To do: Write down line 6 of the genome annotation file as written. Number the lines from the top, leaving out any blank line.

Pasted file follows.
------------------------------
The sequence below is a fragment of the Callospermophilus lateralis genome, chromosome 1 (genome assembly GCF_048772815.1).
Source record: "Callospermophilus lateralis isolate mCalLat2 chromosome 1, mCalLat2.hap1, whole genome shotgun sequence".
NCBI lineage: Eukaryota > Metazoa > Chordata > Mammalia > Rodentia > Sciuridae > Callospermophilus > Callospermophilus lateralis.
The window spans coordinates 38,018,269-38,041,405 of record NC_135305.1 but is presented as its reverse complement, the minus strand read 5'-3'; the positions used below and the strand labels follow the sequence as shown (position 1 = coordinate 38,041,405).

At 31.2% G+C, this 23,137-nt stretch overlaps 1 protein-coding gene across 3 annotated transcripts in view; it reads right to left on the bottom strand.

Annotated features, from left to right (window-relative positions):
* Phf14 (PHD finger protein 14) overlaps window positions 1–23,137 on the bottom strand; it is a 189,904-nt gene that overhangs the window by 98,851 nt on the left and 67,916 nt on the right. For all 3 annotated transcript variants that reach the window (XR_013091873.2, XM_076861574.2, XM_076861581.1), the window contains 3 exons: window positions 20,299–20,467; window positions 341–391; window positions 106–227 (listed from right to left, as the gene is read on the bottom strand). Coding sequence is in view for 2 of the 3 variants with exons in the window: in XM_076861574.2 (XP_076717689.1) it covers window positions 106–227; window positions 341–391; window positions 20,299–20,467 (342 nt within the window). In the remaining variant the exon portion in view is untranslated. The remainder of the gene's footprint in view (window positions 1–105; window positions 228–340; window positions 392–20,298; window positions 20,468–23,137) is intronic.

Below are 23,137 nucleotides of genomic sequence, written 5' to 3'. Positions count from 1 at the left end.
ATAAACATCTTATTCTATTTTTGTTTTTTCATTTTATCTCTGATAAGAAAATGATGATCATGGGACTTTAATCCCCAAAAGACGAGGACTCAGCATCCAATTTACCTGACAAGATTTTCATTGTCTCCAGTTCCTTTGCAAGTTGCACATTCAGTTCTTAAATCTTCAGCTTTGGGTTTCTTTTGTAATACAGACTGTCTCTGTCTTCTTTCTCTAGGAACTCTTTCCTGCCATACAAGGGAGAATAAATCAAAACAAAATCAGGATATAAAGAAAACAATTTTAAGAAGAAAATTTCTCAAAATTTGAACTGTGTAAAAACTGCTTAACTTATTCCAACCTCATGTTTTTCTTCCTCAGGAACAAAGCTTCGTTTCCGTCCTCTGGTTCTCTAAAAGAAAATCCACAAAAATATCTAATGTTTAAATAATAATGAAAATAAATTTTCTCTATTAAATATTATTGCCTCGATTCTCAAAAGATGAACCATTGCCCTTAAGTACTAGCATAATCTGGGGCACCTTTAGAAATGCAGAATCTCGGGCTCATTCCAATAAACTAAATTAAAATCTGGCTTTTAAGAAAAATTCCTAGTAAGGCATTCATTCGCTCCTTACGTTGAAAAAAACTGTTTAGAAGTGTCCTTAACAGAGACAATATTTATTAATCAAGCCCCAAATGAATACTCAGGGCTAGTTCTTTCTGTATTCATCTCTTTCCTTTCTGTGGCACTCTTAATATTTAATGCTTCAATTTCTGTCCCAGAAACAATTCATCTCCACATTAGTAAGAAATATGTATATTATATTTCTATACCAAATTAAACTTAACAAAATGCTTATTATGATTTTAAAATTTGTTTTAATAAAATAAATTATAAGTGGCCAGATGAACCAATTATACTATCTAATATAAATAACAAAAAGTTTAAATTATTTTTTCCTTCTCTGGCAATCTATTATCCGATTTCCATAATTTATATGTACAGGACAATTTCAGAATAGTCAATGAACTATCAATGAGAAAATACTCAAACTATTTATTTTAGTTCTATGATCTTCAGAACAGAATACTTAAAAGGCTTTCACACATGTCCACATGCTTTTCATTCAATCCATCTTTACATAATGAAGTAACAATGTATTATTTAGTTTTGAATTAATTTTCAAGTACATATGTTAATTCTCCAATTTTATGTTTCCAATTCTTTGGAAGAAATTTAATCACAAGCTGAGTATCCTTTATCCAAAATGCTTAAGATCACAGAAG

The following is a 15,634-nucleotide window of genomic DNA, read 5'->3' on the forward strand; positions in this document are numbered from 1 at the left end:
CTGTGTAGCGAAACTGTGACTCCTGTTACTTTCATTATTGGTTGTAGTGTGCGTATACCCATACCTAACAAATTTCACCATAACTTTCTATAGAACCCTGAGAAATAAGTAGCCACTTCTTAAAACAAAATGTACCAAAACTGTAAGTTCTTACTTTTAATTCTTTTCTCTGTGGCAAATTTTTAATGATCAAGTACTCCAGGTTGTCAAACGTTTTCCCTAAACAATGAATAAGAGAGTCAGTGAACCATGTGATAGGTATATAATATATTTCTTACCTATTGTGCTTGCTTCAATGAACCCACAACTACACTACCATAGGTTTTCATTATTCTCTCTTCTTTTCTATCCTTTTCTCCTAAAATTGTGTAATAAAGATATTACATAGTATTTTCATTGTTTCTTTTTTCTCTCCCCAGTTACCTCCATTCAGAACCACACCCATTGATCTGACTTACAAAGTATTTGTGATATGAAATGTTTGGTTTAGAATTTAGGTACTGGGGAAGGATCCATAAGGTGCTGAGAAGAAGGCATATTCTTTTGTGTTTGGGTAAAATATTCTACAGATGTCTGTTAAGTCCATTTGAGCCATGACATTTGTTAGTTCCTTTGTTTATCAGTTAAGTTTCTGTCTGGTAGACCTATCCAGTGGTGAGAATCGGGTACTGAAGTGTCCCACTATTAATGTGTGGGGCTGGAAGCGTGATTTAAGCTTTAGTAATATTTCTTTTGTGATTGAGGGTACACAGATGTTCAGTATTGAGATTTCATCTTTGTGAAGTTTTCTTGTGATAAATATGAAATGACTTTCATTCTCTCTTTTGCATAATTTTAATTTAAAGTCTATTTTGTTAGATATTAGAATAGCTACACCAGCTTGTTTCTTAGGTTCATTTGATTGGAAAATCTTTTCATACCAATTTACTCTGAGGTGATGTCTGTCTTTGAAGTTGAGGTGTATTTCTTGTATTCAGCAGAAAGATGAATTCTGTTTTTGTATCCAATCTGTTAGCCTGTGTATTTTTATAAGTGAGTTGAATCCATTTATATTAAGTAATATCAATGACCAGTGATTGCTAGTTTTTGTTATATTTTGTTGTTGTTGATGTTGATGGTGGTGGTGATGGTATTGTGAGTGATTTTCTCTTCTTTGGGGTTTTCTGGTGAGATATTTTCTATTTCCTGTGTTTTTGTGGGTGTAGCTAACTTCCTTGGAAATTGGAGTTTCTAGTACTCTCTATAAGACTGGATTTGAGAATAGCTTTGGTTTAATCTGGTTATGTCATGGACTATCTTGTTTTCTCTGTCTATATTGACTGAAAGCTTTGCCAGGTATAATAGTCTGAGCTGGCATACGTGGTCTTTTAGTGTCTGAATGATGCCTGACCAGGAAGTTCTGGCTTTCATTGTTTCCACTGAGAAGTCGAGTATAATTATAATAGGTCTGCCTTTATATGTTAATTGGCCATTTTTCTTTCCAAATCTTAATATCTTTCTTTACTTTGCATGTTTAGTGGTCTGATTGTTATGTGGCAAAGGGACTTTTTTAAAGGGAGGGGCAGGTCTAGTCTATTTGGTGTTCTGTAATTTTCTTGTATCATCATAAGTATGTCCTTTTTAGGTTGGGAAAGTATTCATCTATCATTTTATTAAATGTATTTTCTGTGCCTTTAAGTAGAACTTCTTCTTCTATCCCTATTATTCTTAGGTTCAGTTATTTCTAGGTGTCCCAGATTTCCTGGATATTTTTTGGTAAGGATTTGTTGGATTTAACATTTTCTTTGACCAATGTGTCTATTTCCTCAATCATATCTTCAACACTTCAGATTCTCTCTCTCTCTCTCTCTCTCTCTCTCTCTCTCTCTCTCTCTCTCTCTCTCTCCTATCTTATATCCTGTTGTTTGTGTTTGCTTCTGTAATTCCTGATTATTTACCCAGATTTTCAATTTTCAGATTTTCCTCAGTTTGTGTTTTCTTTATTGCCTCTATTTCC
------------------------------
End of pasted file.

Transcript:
Annotated features, from left to right (window-relative positions):